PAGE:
The United States Supreme Court has released its decision in Samsung v. Apple regarding the damages for design infringement. Finding in favour of Samsung, the court held that in the case of a multicomponent product, the relevant “article of manufacture” for arriving at a §289 damages award need not be the end product sold to the consumer but may be only a component of that product. The $399 million damages award was reversed and the proceeding remanded back to the Federal Circuit.
The court stated (PDF):
This case involves the infringement of designs for smartphones. The United States Court of Appeals for the Federal Circuit identified the entire smartphone as the only permissible “article of manufacture” for the purpose of calculating §289 damages because consumers could not separately purchase components of the smartphones. The question before us is whether that reading is consistent with §289. We hold that it is not.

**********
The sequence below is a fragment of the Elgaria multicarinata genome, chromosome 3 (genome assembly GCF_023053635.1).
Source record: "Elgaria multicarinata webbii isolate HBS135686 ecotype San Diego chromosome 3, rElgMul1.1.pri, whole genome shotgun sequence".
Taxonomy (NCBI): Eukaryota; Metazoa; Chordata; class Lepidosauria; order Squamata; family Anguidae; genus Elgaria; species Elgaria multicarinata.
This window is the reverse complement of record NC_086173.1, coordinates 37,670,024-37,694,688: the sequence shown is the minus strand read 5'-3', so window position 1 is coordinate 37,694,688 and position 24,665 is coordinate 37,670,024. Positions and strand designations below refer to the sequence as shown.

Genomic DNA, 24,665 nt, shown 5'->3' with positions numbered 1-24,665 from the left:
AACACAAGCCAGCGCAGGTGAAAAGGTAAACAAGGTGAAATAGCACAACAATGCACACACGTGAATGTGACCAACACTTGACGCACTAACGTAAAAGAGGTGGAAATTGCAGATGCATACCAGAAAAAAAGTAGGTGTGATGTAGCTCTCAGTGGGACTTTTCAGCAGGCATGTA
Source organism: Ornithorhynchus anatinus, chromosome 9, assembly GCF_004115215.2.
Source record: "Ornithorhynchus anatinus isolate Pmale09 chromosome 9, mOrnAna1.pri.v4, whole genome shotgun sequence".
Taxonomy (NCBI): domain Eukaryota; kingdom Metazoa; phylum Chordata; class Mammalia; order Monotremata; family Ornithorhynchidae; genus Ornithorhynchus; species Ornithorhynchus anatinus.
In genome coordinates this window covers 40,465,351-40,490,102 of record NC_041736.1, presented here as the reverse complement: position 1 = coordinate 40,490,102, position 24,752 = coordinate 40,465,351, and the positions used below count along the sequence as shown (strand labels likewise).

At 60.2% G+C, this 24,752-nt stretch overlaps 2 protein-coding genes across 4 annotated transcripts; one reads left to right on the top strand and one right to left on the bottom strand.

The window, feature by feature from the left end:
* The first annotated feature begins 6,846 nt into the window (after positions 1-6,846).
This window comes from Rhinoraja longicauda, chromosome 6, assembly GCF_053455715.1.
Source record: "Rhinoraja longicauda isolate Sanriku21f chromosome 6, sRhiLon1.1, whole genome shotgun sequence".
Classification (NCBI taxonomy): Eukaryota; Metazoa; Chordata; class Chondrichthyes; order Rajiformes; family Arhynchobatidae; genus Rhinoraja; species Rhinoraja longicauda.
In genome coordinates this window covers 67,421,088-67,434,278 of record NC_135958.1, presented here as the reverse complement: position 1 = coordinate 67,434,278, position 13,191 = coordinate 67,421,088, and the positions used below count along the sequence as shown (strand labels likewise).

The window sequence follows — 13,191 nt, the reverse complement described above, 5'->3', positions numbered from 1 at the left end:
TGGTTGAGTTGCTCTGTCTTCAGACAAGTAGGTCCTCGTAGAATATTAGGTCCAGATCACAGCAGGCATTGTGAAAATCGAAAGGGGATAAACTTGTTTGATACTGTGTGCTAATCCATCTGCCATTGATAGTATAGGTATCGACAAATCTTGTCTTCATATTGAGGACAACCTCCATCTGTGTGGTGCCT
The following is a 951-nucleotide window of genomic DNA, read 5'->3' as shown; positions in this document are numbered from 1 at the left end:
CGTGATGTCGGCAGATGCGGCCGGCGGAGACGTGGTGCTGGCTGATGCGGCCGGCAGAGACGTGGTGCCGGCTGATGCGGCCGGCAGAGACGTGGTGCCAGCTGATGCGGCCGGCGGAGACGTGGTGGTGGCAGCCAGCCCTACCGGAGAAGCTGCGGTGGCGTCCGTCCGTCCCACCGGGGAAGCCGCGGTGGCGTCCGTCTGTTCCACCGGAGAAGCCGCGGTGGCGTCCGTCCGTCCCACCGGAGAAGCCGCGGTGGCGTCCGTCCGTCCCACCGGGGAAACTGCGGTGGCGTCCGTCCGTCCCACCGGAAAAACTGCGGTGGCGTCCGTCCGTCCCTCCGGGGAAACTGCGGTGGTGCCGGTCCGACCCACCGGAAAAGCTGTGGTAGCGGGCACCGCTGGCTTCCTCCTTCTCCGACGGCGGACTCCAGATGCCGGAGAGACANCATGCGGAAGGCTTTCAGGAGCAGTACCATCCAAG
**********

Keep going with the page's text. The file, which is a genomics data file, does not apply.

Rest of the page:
This case requires us to address a threshold matter: the scope of the term “article of manufacture.” The only question we resolve today is whether, in the case of a multicomponent product, the relevant “article of manufacture” must always be the end product sold to the consumer or whether it can also be a component of that product.
The term “article of manufacture,” as used in §289, encompasses both a product sold to a consumer and a component of that product.
- “Supreme Court rules that design patent statute term “article of manufacture” can be an end product or component thereof (Samsung v. Apple)”, Essential Patent Blog
- Samsung v. Apple: Design Patent Damages May be Limited to Components, Patently-O
- Supreme Court Opinion in Samsung v. Apple: Analysis, Comparative Patent Remedies
- Supreme Court agrees with Samsung: Federal Court got design patent damages ($399 million for Apple) wrong, FOSS Patents